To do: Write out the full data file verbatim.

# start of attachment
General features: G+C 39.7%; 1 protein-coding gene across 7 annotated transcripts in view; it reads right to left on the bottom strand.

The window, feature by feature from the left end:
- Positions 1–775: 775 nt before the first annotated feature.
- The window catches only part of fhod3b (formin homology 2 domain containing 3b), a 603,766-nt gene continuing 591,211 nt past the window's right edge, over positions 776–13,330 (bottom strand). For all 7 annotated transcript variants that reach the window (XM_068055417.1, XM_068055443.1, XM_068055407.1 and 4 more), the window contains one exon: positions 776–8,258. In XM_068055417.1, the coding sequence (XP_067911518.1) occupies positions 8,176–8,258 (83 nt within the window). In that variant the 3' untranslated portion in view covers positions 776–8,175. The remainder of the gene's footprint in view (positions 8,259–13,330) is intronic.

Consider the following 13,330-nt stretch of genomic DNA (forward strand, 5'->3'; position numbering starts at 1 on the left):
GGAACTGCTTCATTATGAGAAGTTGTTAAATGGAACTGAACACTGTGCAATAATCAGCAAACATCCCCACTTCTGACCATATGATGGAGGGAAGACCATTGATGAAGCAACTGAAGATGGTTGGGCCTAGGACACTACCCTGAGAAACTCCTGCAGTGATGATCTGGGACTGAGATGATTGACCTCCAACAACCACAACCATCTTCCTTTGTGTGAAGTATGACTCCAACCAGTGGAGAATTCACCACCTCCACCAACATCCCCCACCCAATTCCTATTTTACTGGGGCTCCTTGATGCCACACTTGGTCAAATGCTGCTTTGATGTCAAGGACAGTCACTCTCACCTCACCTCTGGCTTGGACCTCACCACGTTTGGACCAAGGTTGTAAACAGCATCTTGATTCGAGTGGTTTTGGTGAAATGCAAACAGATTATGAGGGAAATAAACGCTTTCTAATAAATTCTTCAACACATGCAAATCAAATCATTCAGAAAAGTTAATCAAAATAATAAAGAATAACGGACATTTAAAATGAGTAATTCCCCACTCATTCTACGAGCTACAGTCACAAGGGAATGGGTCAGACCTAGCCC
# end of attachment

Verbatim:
General features: G+C 39.7%; 1 protein-coding gene across 7 annotated transcripts in view; it reads right to left on the bottom strand.

The window, feature by feature from the left end:
- Positions 1–775: 775 nt before the first annotated feature.
- The window catches only part of fhod3b (formin homology 2 domain containing 3b), a 603,766-nt gene continuing 591,211 nt past the window's right edge, over positions 776–13,330 (bottom strand). For all 7 annotated transcript variants that reach the window (XM_068055417.1, XM_068055443.1, XM_068055407.1 and 4 more), the window contains one exon: positions 776–8,258. In XM_068055417.1, the coding sequence (XP_067911518.1) occupies positions 8,176–8,258 (83 nt within the window). In that variant the 3' untranslated portion in view covers positions 776–8,175. The remainder of the gene's footprint in view (positions 8,259–13,330) is intronic.

Consider the following 13,330-nt stretch of genomic DNA (forward strand, 5'->3'; position numbering starts at 1 on the left):
GGAACTGCTTCATTATGAGAAGTTGTTAAATGGAACTGAACACTGTGCAATAATCAGCAAACATCCCCACTTCTGACCATATGATGGAGGGAAGACCATTGATGAAGCAACTGAAGATGGTTGGGCCTAGGACACTACCCTGAGAAACTCCTGCAGTGATGATCTGGGACTGAGATGATTGACCTCCAACAACCACAACCATCTTCCTTTGTGTGAAGTATGACTCCAACCAGTGGAGAATTCACCACCTCCACCAACATCCCCCACCCAATTCCTATTTTACTGGGGCTCCTTGATGCCACACTTGGTCAAATGCTGCTTTGATGTCAAGGACAGTCACTCTCACCTCACCTCTGGCTTGGACCTCACCACGTTTGGACCAAGGTTGTAAACAGCATCTTGATTCGAGTGGTTTTGGTGAAATGCAAACAGATTATGAGGGAAATAAACGCTTTCTAATAAATTCTTCAACACATGCAAATCAAATCATTCAGAAAAGTTAATCAAAATAATAAAGAATAACGGACATTTAAAATGAGTAATTCCCCACTCATTCTACGAGCTACAGTCACAAGGGAATGGGTCAGACCTAGCCC